IRON PATRIOT isn't just about a man in a clunky, iron suit punching bad guys in the face. It deals a lot with family and the lengths family will go to protect each other. Writer Ales Kot does a great job at creating the family dynamic between James, Lila, and Terrence Rhodes. There's a few moments within this issue that really show how much these guys love each other. It may not be the traditional sense of love we all know, but Iron Patriot suits beating up bad guys is a much better read that 20 pages of hugging.
This new character, who is controlling James and labelled as "The Villain" in the opening credits, is very cool. He has a very committed to his plan and considers himself the hero of the story. The best villains are the ones who believe they are doing what they're doing for the betterment of mankind. Kot is slowly building on Rhodes' world and adding to it, while remaining true to who the character is. Plus, this issue ends with a pretty awesome cliffhanger that has this new villain up against something different but familiar.
The star of this book is the art from Garry Brown and the colors of Jim Charalampidis. Visually, without a doubt, the book is extremely pleasing to the eye, but artistically, this book really moves along the story. Brown has a gritty style that is sometimes accentuated by Charalampidis' colors. He compliments Brown's work exceptionally well. Brown has some great page set-ups throughout this book, especially during high-action sequences. Lastly, the final page is wonderful. Brown really sets up something wonderful looking here.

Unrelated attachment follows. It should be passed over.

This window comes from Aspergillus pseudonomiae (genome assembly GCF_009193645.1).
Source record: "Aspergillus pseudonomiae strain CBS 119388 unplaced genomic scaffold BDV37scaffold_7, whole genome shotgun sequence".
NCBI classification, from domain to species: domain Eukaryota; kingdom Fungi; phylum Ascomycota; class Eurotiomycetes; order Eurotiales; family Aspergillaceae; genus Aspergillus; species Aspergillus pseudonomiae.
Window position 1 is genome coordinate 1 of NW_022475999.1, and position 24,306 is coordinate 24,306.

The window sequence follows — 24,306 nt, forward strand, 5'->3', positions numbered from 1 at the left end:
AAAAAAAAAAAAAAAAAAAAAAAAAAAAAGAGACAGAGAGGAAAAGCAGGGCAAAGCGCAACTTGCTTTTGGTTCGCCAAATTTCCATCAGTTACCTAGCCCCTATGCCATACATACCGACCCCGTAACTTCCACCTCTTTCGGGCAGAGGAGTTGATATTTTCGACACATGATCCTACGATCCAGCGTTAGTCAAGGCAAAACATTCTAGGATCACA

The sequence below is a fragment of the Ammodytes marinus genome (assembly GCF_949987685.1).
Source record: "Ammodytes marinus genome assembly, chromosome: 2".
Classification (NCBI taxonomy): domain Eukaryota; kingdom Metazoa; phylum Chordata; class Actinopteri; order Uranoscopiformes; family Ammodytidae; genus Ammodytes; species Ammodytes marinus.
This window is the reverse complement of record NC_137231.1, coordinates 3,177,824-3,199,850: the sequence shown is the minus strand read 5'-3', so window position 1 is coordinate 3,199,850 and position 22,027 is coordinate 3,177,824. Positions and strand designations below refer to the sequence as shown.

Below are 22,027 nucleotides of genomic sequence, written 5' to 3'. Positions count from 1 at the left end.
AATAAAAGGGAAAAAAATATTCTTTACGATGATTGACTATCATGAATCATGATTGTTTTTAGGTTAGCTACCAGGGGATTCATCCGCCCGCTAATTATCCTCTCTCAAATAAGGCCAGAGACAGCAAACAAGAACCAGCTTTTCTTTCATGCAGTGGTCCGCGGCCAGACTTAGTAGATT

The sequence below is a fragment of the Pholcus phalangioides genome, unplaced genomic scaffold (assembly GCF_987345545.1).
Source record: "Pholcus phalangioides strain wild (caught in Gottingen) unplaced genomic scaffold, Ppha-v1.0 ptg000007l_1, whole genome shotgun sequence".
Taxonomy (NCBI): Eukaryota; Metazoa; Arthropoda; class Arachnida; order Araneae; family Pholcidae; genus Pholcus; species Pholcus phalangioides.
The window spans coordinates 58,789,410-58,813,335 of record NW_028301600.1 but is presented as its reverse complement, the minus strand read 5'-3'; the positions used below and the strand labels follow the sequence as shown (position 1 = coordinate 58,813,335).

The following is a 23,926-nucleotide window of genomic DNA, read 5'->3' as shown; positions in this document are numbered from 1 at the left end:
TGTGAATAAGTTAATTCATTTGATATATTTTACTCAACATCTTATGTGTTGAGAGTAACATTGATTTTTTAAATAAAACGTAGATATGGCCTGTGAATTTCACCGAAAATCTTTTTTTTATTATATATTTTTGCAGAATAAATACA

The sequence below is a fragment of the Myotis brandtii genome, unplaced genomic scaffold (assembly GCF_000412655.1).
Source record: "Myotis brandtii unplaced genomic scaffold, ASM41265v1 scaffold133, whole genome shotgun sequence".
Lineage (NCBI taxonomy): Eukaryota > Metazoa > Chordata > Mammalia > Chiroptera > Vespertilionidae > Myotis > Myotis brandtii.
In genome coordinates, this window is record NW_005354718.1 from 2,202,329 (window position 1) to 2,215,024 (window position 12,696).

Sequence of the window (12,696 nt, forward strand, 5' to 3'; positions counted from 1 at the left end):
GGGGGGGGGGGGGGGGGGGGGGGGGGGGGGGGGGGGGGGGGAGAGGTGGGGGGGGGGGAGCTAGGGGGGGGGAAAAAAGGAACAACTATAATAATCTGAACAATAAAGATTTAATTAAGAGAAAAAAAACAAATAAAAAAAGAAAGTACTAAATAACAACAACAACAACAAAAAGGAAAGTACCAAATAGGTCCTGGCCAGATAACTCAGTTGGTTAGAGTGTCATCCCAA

Although Brown's art is pretty awesome, there are a few times where it doesn't work. Throughout the issue, there are a small number of times where Brown's style doesn't lend extremely well to close-ups. It looks a bit rough and can take the reader out of the scene.
In addition, the story is good, but not great. It's the type of book that's only going to be a real hit with a certain type of mindset. It's not a heavy-politics book, but those who are intrigued by government corruption fighting the system will enjoy this a whole lot more than the average comic book reader.
Kot, Brown, and Chralampidis provide readers with a book that's one-part family, one-part fighting the system, and one-part eye candy. This book is surprisingly good, considering it features a character that has had a few struggles in the past with his own on-going. This may not be the best jumping-on point, but this is still a series that is worthy of being on fans' pull-lists. Overall, I highly recommend this issue.